Old figures, old rules, old scenery, old articles, old reviews, and old wargamers.
Not old school. Just old.
What a remarkable piece - unusually articulate, well reasoned and fascinating - thanks for publishing this. While I wholeheartedly agree with most of what Prof Barker proposes here, there is a waspishness of tone which maybe does not help its cause. It's fairly clear that the Prof had been pretty much hacked off with criticism and views which had gone before - I was going to suggest that a glimpse of some of this would have been of interest, but I suspect that much of it would be merely irritating.Good - it's not often I read something of this vintage with which I happen to agree, but I still feel the Prof could have benefited from a slap with a large haddock.
Tony, academic spats make wargaming ones look civil... maybe this is affecting his tone
Sorry phf, administrative error - I deleted your comment by accident. You said it looks like he is answering points made in an earlier discussion, and that in fact there were a number of articles in WN around this time on this theme. This is correct: they included the David A Weseley article posted earlier (27th June 2012). I can post more if there is an interest in this material.
phf's comment read:He seems to be responding to an ongoing debate about whether "fantasy" articles are "appropriate" for the newsletter. IIRC, there was a debate around the same time about "fantasy gaming" as a whole. (I retrieved the text from the notification e-mail)
Well, I've read the Weseley article and I sort of agree with that too - in the sense that it doesn't say very much that seems controversial to me.For years people have got very stressed about some of this stuff. I was very nearly chased away from historical gaming in the 1970s by the realism freaks and the committee power struggles which seemed to dominate the clubs I came across. It seems to me that a great many people probably moved to D&D and Fantasy gaming (I'll probably get a letter bomb for mentioning these in the same paragraph) exactly because the historical gaming world was losing the plot.There has always been a faint thread running through wargaming and its literature which says "OK - we play with model soldiers - do you want to make something of it?" - right from Wells and Morschauser. Sometimes its humorous or self deprecating, but it's still there. Just watch any vintage Pathe clip about wargaming, and you'll hear that same banter about men playing.Maybe there have been some practitioners who felt the need to add stature to the hobby by imposing a dogma on it?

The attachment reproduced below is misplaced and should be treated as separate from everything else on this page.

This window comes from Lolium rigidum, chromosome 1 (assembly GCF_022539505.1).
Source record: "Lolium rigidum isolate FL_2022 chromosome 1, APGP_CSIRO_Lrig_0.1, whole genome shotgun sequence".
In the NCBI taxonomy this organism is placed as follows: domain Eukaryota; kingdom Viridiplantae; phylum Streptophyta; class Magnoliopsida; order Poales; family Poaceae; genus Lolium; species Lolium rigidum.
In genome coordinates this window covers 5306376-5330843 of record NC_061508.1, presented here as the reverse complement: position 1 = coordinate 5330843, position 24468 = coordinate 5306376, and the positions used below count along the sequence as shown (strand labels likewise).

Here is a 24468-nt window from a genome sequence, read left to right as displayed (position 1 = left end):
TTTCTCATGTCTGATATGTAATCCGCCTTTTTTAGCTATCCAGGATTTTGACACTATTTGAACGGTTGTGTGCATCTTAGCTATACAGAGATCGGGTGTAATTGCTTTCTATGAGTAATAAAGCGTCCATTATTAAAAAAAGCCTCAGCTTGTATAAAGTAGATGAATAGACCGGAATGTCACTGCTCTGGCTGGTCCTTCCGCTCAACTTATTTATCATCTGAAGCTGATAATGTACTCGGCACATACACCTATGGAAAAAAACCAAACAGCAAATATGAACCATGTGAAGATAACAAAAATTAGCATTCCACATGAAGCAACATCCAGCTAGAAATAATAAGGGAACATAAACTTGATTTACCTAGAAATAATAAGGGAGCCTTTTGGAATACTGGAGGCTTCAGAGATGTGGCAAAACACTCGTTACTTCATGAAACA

I find myself agreeing witth many of the Profs points despite myself. As a "Historian who plays with toy soldiers" rather than a 2Wargamer" in the terms of the Prof piece I find his remarks on period an background especially apposite. Its the history and the background that separates "realistic" and "fantasy" players. Its the "games" part that should bring us together. For myself a wargame without appropriate "period feel" is merely a game and far poorer for that indeed they often become merely a dice rolling excercise- at which point I repair to the bar....
Very interesting piece and thanks for posting it. Oddly enough - I'm sure I made that exact same point - the one about ancients games being 'fantasy' where games are played out of period - in my last WS&S column. Nothing new under the sun and all that.
I promise I'm going to stop this now...Andy - I'm with you. The thing about Fantasy gaming which seems a shame is that, to me, it fails badly in the imagination department - it's mostly the faithful following the dictates of *someone else's* imagination. If I decide I want an Invisible Flying Bone-Eater in my Fantasy army, you can bet there will be an exact specification for such a beast somewhere in Warhammer. In other words, the realism freaks have been there as well - there is no escape.
If I may jump in here...Most folks these days didn't have to live through the savage criticism and vitriol that quite a few 'serious' historical wargamers directed at Dave Arneson, Gary Gygax, and Prof. Barker; all three were very active in historical gaming, and were more then a little shocked at the very nasty response from many of the peers in the hobby. Dave and Gary immortalized one of their biggest (and nastiest) critics, Greg Scott of GHQ, as the diabolical "Egg Of Coot in D & D; The Professor simply refused to play with people whom he didn't consider gentlepersons. (Which is too bad, as his historical miniatures are quite beautifully painted and spectacular on the game table.)I caught some of the backwash from all this as both a 'historical gamer' and 'a fantasy gamer' and wound up pretty much getting out of historical miniatures entirely as a result. Why play what's supposed to be an enjoyable game with somebody who calls you a 'traitor to the hobby'?-chirine
To follow along with what has been stated by Chirine, it is often difficult for contemporary gamers to comprehend the negativity that once existed between historical wargamers and miniatures players on one side, and fantasy roleplayers on the other. (It was almost as vituperative as between roleplayers and Magic CCG players some time later.)
Having played both types of game through my career and benn heavily put off Fantasy by the same sort of puillock Chirine mentions as doing the same for historical games. I wonder if its a "gaming" thing or just a "pillock who needs a slap" thing. I now avoid fantasy except for the occaisional foray info SF in the same was as I avoid competition gaming but am happy to use some of the ideas that came out of fantasy- eg Roleplay - in the historically based games I run. The negativity still exists- I'm still told that historical gaming is "boring" by sweaty T-shirted Orc-fiddlers and will admit to having a somewhat Jaundiced view of said fellows as a result.
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